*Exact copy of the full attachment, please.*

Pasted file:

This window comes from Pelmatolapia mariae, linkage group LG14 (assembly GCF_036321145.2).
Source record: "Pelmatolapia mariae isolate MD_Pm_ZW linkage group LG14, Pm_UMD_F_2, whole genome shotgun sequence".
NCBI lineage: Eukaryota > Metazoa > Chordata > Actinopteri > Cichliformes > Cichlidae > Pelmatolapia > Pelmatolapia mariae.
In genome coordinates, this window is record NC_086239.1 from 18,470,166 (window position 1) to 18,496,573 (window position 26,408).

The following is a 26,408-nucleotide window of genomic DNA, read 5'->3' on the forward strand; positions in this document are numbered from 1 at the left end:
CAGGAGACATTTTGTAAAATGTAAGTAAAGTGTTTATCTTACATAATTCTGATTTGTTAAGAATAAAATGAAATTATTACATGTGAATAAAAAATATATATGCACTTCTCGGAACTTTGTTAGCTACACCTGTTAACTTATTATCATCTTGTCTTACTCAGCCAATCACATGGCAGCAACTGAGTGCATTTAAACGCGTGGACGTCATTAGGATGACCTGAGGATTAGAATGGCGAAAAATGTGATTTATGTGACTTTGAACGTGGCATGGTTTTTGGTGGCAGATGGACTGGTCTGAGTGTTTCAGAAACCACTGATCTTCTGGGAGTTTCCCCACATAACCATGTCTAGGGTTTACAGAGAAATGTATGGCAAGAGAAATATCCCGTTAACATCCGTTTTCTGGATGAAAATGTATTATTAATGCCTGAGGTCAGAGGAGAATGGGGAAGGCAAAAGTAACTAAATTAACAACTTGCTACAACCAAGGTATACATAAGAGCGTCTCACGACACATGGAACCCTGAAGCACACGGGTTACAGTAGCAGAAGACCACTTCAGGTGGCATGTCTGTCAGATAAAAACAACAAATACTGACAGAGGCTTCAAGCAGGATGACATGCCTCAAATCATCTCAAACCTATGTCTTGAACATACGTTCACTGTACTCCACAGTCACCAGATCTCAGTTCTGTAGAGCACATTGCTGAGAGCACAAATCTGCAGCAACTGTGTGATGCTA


This window comes from Pelmatolapia mariae, linkage group LG14 (assembly GCF_036321145.2).
Source record: "Pelmatolapia mariae isolate MD_Pm_ZW linkage group LG14, Pm_UMD_F_2, whole genome shotgun sequence".
NCBI lineage: Eukaryota > Metazoa > Chordata > Actinopteri > Cichliformes > Cichlidae > Pelmatolapia > Pelmatolapia mariae.
In genome coordinates, this window is record NC_086239.1 from 18,470,166 (window position 1) to 18,496,573 (window position 26,408).

The following is a 26,408-nucleotide window of genomic DNA, read 5'->3' on the forward strand; positions in this document are numbered from 1 at the left end:
CAGGAGACATTTTGTAAAATGTAAGTAAAGTGTTTATCTTACATAATTCTGATTTGTTAAGAATAAAATGAAATTATTACATGTGAATAAAAAATATATATGCACTTCTCGGAACTTTGTTAGCTACACCTGTTAACTTATTATCATCTTGTCTTACTCAGCCAATCACATGGCAGCAACTGAGTGCATTTAAACGCGTGGACGTCATTAGGATGACCTGAGGATTAGAATGGCGAAAAATGTGATTTATGTGACTTTGAACGTGGCATGGTTTTTGGTGGCAGATGGACTGGTCTGAGTGTTTCAGAAACCACTGATCTTCTGGGAGTTTCCCCACATAACCATGTCTAGGGTTTACAGAGAAATGTATGGCAAGAGAAATATCCCGTTAACATCCGTTTTCTGGATGAAAATGTATTATTAATGCCTGAGGTCAGAGGAGAATGGGGAAGGCAAAAGTAACTAAATTAACAACTTGCTACAACCAAGGTATACATAAGAGCGTCTCACGACACATGGAACCCTGAAGCACACGGGTTACAGTAGCAGAAGACCACTTCAGGTGGCATGTCTGTCAGATAAAAACAACAAATACTGACAGAGGCTTCAAGCAGGATGACATGCCTCAAATCATCTCAAACCTATGTCTTGAACATACGTTCACTGTACTCCACAGTCACCAGATCTCAGTTCTGTAGAGCACATTGCTGAGAGCACAAATCTGCAGCAACTGTGTGATGCTA